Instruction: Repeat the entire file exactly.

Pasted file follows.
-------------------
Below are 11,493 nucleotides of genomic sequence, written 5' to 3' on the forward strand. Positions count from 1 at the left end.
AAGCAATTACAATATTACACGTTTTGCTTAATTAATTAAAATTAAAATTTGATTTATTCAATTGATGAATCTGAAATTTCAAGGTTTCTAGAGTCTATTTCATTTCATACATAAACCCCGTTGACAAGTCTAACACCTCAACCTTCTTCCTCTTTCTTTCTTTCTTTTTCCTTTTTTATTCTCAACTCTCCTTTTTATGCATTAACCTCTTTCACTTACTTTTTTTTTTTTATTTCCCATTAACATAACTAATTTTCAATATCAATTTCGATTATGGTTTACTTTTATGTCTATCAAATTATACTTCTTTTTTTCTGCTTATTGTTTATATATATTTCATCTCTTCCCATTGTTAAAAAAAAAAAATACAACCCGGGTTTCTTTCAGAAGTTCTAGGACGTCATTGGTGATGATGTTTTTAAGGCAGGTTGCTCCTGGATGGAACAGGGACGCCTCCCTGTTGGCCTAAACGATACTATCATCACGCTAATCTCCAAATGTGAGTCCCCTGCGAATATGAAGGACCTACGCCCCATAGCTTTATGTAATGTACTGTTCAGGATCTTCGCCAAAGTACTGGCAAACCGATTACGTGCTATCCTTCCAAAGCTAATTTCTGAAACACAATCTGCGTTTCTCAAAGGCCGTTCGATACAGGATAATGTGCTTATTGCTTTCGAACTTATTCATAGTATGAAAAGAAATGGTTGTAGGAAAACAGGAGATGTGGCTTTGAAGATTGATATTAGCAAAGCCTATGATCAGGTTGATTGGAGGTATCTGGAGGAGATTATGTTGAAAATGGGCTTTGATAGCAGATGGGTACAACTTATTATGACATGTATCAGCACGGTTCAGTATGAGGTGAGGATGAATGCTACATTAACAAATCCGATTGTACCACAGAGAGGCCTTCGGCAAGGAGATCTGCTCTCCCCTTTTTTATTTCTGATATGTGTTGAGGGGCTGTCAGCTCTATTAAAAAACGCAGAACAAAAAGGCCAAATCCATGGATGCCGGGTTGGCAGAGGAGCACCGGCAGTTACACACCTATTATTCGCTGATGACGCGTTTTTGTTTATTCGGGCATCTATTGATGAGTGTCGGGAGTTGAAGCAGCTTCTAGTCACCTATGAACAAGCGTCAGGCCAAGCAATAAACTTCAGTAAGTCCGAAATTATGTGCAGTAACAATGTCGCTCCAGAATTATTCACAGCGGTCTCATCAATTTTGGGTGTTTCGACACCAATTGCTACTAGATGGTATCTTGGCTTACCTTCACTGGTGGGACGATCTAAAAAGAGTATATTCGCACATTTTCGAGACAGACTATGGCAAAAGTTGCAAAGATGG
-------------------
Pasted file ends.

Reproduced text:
Below are 11,493 nucleotides of genomic sequence, written 5' to 3' on the forward strand. Positions count from 1 at the left end.
AAGCAATTACAATATTACACGTTTTGCTTAATTAATTAAAATTAAAATTTGATTTATTCAATTGATGAATCTGAAATTTCAAGGTTTCTAGAGTCTATTTCATTTCATACATAAACCCCGTTGACAAGTCTAACACCTCAACCTTCTTCCTCTTTCTTTCTTTCTTTTTCCTTTTTTATTCTCAACTCTCCTTTTTATGCATTAACCTCTTTCACTTACTTTTTTTTTTTTATTTCCCATTAACATAACTAATTTTCAATATCAATTTCGATTATGGTTTACTTTTATGTCTATCAAATTATACTTCTTTTTTTCTGCTTATTGTTTATATATATTTCATCTCTTCCCATTGTTAAAAAAAAAAAATACAACCCGGGTTTCTTTCAGAAGTTCTAGGACGTCATTGGTGATGATGTTTTTAAGGCAGGTTGCTCCTGGATGGAACAGGGACGCCTCCCTGTTGGCCTAAACGATACTATCATCACGCTAATCTCCAAATGTGAGTCCCCTGCGAATATGAAGGACCTACGCCCCATAGCTTTATGTAATGTACTGTTCAGGATCTTCGCCAAAGTACTGGCAAACCGATTACGTGCTATCCTTCCAAAGCTAATTTCTGAAACACAATCTGCGTTTCTCAAAGGCCGTTCGATACAGGATAATGTGCTTATTGCTTTCGAACTTATTCATAGTATGAAAAGAAATGGTTGTAGGAAAACAGGAGATGTGGCTTTGAAGATTGATATTAGCAAAGCCTATGATCAGGTTGATTGGAGGTATCTGGAGGAGATTATGTTGAAAATGGGCTTTGATAGCAGATGGGTACAACTTATTATGACATGTATCAGCACGGTTCAGTATGAGGTGAGGATGAATGCTACATTAACAAATCCGATTGTACCACAGAGAGGCCTTCGGCAAGGAGATCTGCTCTCCCCTTTTTTATTTCTGATATGTGTTGAGGGGCTGTCAGCTCTATTAAAAAACGCAGAACAAAAAGGCCAAATCCATGGATGCCGGGTTGGCAGAGGAGCACCGGCAGTTACACACCTATTATTCGCTGATGACGCGTTTTTGTTTATTCGGGCATCTATTGATGAGTGTCGGGAGTTGAAGCAGCTTCTAGTCACCTATGAACAAGCGTCAGGCCAAGCAATAAACTTCAGTAAGTCCGAAATTATGTGCAGTAACAATGTCGCTCCAGAATTATTCACAGCGGTCTCATCAATTTTGGGTGTTTCGACACCAATTGCTACTAGATGGTATCTTGGCTTACCTTCACTGGTGGGACGATCTAAAAAGAGTATATTCGCACATTTTCGAGACAGACTATGGCAAAAGTTGCAAAGATGG